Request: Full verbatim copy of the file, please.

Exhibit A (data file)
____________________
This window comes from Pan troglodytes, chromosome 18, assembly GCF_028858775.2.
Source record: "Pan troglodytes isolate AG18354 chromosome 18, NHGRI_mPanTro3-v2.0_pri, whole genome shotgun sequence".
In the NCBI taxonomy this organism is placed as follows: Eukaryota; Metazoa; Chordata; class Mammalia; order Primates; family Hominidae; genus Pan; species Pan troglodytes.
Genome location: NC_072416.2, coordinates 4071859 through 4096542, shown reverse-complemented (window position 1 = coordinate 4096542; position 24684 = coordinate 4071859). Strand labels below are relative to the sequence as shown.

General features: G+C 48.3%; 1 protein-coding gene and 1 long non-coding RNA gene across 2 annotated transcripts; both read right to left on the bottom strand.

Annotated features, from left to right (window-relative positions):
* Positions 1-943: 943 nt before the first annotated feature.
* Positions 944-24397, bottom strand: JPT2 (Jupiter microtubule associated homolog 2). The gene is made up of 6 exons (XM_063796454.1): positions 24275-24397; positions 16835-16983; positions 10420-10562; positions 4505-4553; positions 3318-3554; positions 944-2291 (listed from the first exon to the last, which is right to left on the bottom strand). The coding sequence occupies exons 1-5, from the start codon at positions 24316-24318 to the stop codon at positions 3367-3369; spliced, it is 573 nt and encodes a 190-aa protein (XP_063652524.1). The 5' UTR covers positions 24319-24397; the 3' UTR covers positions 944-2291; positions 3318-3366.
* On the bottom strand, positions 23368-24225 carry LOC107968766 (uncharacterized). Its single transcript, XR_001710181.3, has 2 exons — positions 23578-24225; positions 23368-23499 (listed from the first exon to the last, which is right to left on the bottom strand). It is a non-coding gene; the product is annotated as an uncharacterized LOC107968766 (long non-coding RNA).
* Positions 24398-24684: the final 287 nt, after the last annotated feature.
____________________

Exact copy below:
This window comes from Pan troglodytes, chromosome 18, assembly GCF_028858775.2.
Source record: "Pan troglodytes isolate AG18354 chromosome 18, NHGRI_mPanTro3-v2.0_pri, whole genome shotgun sequence".
In the NCBI taxonomy this organism is placed as follows: Eukaryota; Metazoa; Chordata; class Mammalia; order Primates; family Hominidae; genus Pan; species Pan troglodytes.
Genome location: NC_072416.2, coordinates 4071859 through 4096542, shown reverse-complemented (window position 1 = coordinate 4096542; position 24684 = coordinate 4071859). Strand labels below are relative to the sequence as shown.

General features: G+C 48.3%; 1 protein-coding gene and 1 long non-coding RNA gene across 2 annotated transcripts; both read right to left on the bottom strand.

Annotated features, from left to right (window-relative positions):
* Positions 1-943: 943 nt before the first annotated feature.
* Positions 944-24397, bottom strand: JPT2 (Jupiter microtubule associated homolog 2). The gene is made up of 6 exons (XM_063796454.1): positions 24275-24397; positions 16835-16983; positions 10420-10562; positions 4505-4553; positions 3318-3554; positions 944-2291 (listed from the first exon to the last, which is right to left on the bottom strand). The coding sequence occupies exons 1-5, from the start codon at positions 24316-24318 to the stop codon at positions 3367-3369; spliced, it is 573 nt and encodes a 190-aa protein (XP_063652524.1). The 5' UTR covers positions 24319-24397; the 3' UTR covers positions 944-2291; positions 3318-3366.
* On the bottom strand, positions 23368-24225 carry LOC107968766 (uncharacterized). Its single transcript, XR_001710181.3, has 2 exons — positions 23578-24225; positions 23368-23499 (listed from the first exon to the last, which is right to left on the bottom strand). It is a non-coding gene; the product is annotated as an uncharacterized LOC107968766 (long non-coding RNA).
* Positions 24398-24684: the final 287 nt, after the last annotated feature.